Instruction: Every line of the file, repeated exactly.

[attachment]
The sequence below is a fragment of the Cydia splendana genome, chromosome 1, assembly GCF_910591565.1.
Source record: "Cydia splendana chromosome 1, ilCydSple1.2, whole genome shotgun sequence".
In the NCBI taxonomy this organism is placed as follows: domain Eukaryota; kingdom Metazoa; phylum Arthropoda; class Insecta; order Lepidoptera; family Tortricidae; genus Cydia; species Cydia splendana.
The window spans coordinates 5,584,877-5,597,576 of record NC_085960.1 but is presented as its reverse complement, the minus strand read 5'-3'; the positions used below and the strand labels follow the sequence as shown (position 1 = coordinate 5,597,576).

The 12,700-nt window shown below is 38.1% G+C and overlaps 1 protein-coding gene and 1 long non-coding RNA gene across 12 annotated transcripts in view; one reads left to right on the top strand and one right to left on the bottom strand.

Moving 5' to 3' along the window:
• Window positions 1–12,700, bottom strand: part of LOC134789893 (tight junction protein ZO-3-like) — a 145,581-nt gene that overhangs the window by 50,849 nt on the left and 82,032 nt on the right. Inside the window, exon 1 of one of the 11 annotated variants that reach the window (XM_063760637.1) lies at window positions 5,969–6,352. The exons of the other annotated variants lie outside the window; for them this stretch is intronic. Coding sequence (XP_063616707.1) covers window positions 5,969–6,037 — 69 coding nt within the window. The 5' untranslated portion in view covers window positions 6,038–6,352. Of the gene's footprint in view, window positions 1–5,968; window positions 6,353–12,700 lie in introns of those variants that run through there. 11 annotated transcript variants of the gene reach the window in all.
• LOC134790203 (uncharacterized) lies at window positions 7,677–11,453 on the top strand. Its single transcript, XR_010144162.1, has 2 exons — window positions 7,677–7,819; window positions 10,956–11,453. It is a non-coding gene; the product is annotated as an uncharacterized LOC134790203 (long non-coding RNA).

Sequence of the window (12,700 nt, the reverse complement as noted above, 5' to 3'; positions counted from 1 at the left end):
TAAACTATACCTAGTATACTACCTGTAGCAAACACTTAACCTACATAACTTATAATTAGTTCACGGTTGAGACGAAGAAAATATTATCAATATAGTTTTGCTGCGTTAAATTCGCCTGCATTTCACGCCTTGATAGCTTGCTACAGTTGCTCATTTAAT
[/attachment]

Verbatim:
The sequence below is a fragment of the Cydia splendana genome, chromosome 1, assembly GCF_910591565.1.
Source record: "Cydia splendana chromosome 1, ilCydSple1.2, whole genome shotgun sequence".
In the NCBI taxonomy this organism is placed as follows: domain Eukaryota; kingdom Metazoa; phylum Arthropoda; class Insecta; order Lepidoptera; family Tortricidae; genus Cydia; species Cydia splendana.
The window spans coordinates 5,584,877-5,597,576 of record NC_085960.1 but is presented as its reverse complement, the minus strand read 5'-3'; the positions used below and the strand labels follow the sequence as shown (position 1 = coordinate 5,597,576).

The 12,700-nt window shown below is 38.1% G+C and overlaps 1 protein-coding gene and 1 long non-coding RNA gene across 12 annotated transcripts in view; one reads left to right on the top strand and one right to left on the bottom strand.

Moving 5' to 3' along the window:
• Window positions 1–12,700, bottom strand: part of LOC134789893 (tight junction protein ZO-3-like) — a 145,581-nt gene that overhangs the window by 50,849 nt on the left and 82,032 nt on the right. Inside the window, exon 1 of one of the 11 annotated variants that reach the window (XM_063760637.1) lies at window positions 5,969–6,352. The exons of the other annotated variants lie outside the window; for them this stretch is intronic. Coding sequence (XP_063616707.1) covers window positions 5,969–6,037 — 69 coding nt within the window. The 5' untranslated portion in view covers window positions 6,038–6,352. Of the gene's footprint in view, window positions 1–5,968; window positions 6,353–12,700 lie in introns of those variants that run through there. 11 annotated transcript variants of the gene reach the window in all.
• LOC134790203 (uncharacterized) lies at window positions 7,677–11,453 on the top strand. Its single transcript, XR_010144162.1, has 2 exons — window positions 7,677–7,819; window positions 10,956–11,453. It is a non-coding gene; the product is annotated as an uncharacterized LOC134790203 (long non-coding RNA).

Sequence of the window (12,700 nt, the reverse complement as noted above, 5' to 3'; positions counted from 1 at the left end):
TAAACTATACCTAGTATACTACCTGTAGCAAACACTTAACCTACATAACTTATAATTAGTTCACGGTTGAGACGAAGAAAATATTATCAATATAGTTTTGCTGCGTTAAATTCGCCTGCATTTCACGCCTTGATAGCTTGCTACAGTTGCTCATTTAAT